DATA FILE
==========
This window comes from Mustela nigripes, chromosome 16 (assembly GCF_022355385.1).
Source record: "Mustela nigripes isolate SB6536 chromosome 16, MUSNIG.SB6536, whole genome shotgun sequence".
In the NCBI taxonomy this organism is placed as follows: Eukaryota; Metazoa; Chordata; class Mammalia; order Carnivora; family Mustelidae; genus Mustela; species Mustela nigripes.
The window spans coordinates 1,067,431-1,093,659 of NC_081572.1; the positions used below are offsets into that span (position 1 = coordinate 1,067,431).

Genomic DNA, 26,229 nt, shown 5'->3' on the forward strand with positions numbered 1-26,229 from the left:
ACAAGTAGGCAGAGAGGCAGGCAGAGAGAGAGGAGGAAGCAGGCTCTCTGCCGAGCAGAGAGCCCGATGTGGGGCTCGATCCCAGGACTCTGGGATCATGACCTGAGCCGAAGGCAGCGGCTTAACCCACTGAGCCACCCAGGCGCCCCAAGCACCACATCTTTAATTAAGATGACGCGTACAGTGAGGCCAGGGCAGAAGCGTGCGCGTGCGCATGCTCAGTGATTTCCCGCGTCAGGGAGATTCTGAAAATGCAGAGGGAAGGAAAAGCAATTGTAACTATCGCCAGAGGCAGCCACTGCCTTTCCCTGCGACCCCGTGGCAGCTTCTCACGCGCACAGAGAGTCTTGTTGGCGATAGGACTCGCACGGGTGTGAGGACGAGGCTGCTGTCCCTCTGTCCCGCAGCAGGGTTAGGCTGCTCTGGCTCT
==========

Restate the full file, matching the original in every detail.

This window comes from Mustela nigripes, chromosome 16 (assembly GCF_022355385.1).
Source record: "Mustela nigripes isolate SB6536 chromosome 16, MUSNIG.SB6536, whole genome shotgun sequence".
In the NCBI taxonomy this organism is placed as follows: Eukaryota; Metazoa; Chordata; class Mammalia; order Carnivora; family Mustelidae; genus Mustela; species Mustela nigripes.
The window spans coordinates 1,067,431-1,093,659 of NC_081572.1; the positions used below are offsets into that span (position 1 = coordinate 1,067,431).

Genomic DNA, 26,229 nt, shown 5'->3' on the forward strand with positions numbered 1-26,229 from the left:
ACAAGTAGGCAGAGAGGCAGGCAGAGAGAGAGGAGGAAGCAGGCTCTCTGCCGAGCAGAGAGCCCGATGTGGGGCTCGATCCCAGGACTCTGGGATCATGACCTGAGCCGAAGGCAGCGGCTTAACCCACTGAGCCACCCAGGCGCCCCAAGCACCACATCTTTAATTAAGATGACGCGTACAGTGAGGCCAGGGCAGAAGCGTGCGCGTGCGCATGCTCAGTGATTTCCCGCGTCAGGGAGATTCTGAAAATGCAGAGGGAAGGAAAAGCAATTGTAACTATCGCCAGAGGCAGCCACTGCCTTTCCCTGCGACCCCGTGGCAGCTTCTCACGCGCACAGAGAGTCTTGTTGGCGATAGGACTCGCACGGGTGTGAGGACGAGGCTGCTGTCCCTCTGTCCCGCAGCAGGGTTAGGCTGCTCTGGCTCT